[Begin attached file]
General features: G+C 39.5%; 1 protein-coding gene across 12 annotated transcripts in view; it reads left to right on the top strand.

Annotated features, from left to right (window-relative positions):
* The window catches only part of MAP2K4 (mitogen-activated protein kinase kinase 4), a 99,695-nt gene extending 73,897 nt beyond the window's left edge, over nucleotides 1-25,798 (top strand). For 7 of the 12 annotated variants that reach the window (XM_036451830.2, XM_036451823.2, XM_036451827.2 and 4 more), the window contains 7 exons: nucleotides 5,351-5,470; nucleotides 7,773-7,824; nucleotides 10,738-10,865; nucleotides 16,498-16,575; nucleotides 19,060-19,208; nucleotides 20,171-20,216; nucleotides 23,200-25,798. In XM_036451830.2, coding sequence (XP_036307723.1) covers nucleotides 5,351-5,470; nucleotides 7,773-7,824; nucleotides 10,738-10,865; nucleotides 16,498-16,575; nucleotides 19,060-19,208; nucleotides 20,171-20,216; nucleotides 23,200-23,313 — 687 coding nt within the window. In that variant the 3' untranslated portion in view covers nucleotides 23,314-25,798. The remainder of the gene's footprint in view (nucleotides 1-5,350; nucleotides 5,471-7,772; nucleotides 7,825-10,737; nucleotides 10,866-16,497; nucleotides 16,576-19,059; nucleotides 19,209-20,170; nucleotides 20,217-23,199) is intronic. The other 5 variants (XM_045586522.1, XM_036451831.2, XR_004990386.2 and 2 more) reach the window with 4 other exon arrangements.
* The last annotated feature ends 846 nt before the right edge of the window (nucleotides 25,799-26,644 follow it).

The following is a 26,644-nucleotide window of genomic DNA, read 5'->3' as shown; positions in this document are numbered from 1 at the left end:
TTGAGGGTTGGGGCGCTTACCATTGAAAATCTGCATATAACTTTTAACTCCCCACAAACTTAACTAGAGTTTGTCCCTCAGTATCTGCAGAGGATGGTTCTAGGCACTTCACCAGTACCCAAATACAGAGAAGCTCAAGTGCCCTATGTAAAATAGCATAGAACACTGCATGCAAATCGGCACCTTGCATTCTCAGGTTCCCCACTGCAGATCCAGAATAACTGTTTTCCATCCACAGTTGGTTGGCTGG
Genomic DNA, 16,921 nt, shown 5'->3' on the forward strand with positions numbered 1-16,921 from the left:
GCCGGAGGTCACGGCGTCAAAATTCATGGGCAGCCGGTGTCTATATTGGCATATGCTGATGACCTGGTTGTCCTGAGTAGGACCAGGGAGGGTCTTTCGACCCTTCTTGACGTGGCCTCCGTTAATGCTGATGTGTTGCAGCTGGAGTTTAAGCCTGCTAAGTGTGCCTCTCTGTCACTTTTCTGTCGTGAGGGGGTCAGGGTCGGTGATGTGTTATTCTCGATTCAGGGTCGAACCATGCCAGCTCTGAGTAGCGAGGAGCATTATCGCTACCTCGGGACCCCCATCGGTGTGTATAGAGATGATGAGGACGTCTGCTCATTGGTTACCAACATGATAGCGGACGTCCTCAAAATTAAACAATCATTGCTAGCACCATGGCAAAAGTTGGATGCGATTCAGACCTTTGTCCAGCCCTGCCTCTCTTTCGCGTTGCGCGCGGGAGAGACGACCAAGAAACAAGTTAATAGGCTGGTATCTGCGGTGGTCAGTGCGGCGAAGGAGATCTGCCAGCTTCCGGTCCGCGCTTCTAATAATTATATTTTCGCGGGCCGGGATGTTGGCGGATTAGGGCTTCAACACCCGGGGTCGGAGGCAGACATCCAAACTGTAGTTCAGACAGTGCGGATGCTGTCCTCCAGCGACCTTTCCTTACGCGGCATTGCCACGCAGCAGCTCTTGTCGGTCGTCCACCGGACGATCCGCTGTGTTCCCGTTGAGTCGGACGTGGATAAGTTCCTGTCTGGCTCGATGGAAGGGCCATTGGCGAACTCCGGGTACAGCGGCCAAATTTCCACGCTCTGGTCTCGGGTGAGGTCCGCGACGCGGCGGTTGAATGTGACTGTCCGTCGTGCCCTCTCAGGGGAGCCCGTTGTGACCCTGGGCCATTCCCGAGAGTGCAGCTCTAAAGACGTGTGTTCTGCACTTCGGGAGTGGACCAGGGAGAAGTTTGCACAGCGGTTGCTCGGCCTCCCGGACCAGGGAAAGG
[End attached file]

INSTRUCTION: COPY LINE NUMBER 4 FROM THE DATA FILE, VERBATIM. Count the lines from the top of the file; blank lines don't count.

* The last annotated feature ends 846 nt before the right edge of the window (nucleotides 25,799-26,644 follow it).